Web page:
Ten Yrs Later the 1998 State Tobacco Master Settlement Agreement (MST)..

November 23, 2008 - Exactly 10 years ago on November 23, 1998, 46 states settled their lawsuits against the nation’s major tobacco companies to recover tobacco-related health care costs, joining four states — Mississippi, Texas, Florida and Minnesota — that had reached earlier, individual settlements. The tobacco companies agreed to a $246 billion settlement to be paid to the states over 25 years.

The states have failed to keep their promise to spend a significant portion of the money on programs to protect kids from tobacco and help smokers quit, according to a report released today by a coalition of public health organizations (see reference below). What happened to the money? States have spent less than 5 percent of their settlement proceeds on tobacco control. Many have used the money to help balance budgets, build schools and pave roads. The few that have invested more heavily in anti-smoking programs have lowered their smoking rates. (Over the past decade, the states have received $203.5 billion in tobacco-generated revenue, but they have spent only $6.5 billion on tobacco prevention and cessation programs. Only nine states are funding tobacco prevention at even half the CDC-recommended amount, and 27 states are providing less than a quarter of the recommended funding.)

Smoking rates are down. Twenty percent (from 36 percent) of high school students and 19.7 percent (from 25 percent) of adults still smoke, and tobacco use remains the nation's leading cause of preventable death.

Some states have borrowed against future payments from the tobacco industry, as a result they are now dependent on the continued vitality of cigarette sales. If Big Tobacco stumbles, states will be on the hook for these massive, billion-dollar loans. (Ten years later, tobacco deal going up in smoke by Bob Sullivan, RedTape.MSBNC.com, 11/21/2008)

Cigarette makers now do much more target advertising, using elaborate databases, direct mail and point-of-sale at convenience stores and adult-only venues like bars.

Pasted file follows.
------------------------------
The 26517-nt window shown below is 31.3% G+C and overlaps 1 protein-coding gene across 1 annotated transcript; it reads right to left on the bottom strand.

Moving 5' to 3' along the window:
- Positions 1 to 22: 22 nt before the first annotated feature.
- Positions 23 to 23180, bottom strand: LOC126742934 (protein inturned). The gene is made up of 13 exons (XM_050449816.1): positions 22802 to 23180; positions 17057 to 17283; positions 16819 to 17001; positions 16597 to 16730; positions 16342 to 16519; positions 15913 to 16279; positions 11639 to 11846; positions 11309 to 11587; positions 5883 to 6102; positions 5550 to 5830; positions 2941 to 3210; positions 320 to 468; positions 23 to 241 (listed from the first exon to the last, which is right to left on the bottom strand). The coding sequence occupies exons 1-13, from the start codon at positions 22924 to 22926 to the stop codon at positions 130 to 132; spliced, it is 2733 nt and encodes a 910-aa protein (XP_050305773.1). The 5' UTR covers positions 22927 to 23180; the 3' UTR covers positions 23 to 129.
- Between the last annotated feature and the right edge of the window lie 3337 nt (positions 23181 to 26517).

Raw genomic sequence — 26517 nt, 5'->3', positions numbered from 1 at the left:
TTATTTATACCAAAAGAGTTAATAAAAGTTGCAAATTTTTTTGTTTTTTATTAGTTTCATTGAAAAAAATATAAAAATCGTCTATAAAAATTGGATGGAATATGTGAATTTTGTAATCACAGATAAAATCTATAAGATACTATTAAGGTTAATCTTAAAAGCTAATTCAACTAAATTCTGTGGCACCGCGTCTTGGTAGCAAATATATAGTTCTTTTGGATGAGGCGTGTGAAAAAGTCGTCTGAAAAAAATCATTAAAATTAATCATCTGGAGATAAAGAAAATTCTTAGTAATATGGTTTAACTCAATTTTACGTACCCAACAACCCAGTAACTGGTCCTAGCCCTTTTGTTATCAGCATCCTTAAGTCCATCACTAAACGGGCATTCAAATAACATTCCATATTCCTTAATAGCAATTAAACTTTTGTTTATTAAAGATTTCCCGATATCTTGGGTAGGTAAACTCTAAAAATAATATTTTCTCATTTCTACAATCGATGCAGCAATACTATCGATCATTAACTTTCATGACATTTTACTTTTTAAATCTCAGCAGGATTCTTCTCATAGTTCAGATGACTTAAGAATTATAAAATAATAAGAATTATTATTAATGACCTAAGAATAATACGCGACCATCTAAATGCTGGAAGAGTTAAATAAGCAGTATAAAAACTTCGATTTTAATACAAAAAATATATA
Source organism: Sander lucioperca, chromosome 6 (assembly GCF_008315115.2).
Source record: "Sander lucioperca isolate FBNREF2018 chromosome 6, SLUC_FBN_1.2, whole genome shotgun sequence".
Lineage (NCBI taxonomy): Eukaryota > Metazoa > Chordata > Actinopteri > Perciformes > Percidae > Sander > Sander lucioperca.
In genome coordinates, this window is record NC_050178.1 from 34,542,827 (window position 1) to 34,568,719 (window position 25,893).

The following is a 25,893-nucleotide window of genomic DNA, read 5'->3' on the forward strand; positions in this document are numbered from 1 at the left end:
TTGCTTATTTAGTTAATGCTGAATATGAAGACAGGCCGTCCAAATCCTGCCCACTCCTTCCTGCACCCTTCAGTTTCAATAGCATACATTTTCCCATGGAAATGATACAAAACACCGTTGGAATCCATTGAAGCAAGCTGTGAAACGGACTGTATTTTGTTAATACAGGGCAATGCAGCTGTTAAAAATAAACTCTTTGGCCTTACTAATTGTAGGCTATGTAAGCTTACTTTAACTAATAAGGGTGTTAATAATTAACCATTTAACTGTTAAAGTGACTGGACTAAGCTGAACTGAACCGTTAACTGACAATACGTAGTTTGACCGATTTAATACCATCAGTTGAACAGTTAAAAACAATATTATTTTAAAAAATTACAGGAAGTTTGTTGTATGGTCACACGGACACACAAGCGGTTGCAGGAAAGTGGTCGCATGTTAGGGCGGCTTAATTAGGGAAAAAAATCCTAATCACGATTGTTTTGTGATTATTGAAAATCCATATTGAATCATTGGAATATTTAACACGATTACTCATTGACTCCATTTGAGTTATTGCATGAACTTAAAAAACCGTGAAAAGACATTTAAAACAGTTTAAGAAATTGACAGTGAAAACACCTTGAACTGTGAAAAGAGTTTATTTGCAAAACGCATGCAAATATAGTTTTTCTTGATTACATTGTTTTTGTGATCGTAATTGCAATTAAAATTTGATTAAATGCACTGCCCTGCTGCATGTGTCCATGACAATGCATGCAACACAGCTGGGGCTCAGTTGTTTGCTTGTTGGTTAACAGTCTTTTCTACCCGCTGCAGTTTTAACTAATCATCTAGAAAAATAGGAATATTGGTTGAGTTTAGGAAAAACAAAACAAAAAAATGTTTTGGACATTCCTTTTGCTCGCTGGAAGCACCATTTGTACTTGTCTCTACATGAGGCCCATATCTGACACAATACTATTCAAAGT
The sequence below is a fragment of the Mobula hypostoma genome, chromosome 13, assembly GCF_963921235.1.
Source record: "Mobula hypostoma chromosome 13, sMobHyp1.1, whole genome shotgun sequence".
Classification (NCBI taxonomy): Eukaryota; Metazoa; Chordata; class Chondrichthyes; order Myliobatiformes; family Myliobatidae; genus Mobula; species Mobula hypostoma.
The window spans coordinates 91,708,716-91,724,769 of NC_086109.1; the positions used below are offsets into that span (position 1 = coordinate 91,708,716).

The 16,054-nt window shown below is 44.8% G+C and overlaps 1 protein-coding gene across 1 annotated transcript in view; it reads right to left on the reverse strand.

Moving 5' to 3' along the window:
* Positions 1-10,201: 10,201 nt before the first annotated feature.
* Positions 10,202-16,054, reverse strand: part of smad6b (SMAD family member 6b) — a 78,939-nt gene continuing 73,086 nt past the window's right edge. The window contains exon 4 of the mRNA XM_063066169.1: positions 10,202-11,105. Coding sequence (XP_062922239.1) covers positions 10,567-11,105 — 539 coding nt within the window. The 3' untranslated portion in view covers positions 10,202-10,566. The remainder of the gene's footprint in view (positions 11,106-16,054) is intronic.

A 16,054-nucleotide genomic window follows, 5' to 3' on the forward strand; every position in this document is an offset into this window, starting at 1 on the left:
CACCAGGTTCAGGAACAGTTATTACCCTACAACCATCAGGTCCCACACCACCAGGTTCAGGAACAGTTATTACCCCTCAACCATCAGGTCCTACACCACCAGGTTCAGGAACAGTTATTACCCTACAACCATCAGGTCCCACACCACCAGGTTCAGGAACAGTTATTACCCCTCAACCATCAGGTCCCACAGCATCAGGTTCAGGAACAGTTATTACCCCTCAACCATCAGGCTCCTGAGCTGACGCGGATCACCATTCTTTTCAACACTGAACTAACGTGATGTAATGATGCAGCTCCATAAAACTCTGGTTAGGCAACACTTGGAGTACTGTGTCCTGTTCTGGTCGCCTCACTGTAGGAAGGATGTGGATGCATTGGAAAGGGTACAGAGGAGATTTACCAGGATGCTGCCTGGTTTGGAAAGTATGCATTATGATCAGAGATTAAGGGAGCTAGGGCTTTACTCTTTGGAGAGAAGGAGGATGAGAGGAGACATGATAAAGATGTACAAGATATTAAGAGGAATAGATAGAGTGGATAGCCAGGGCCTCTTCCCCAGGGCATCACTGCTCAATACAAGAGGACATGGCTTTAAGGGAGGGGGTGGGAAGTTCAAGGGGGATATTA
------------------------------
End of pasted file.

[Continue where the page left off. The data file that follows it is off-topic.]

The tobacco industry continues to aggressively market its products. The tobacco companies spend nearly $19 to market tobacco products for every $1 the states spend to prevent kids from smoking and help smokers quit.

The report from the coalition of public health organizations (see reference below) calls on Congress and the states to follow the recommendations of recent landmark reports by the Institute of Medicine and the President's Cancer Panel, including enacting legislation granting the U.S. Food and Drug Administration authority to regulate the manufacturing, marketing and sale of tobacco products. Additionally, the states should further increase tobacco taxes, enact comprehensive smoke-free workplace laws and fund tobacco prevention programs at CDC-recommended levels.

On 10th Anniversary of 1998 Tobacco Settlement, Report Finds Most States Fail To Adequately Fund Tobacco Prevention Programs, Issued by the Campaign for Tobacco-Free Kids, American Heart Association, American Cancer Society Cancer Action Network, American Lung Association and Robert Wood Johnson Foundation, 11/18/2008.

Some related news briefs: Youth exposed to smokeless tobacco ads despite settlement…; April 2007 issue of Glamour had a 2-page Camel No. 9 ad on a thicker single page (front and back) in the center of the magazine..; Tobacco ads now even appears in PC Magazine (June 5, 2007).. and Camel by R.J. Reynolds Tobacco has a new...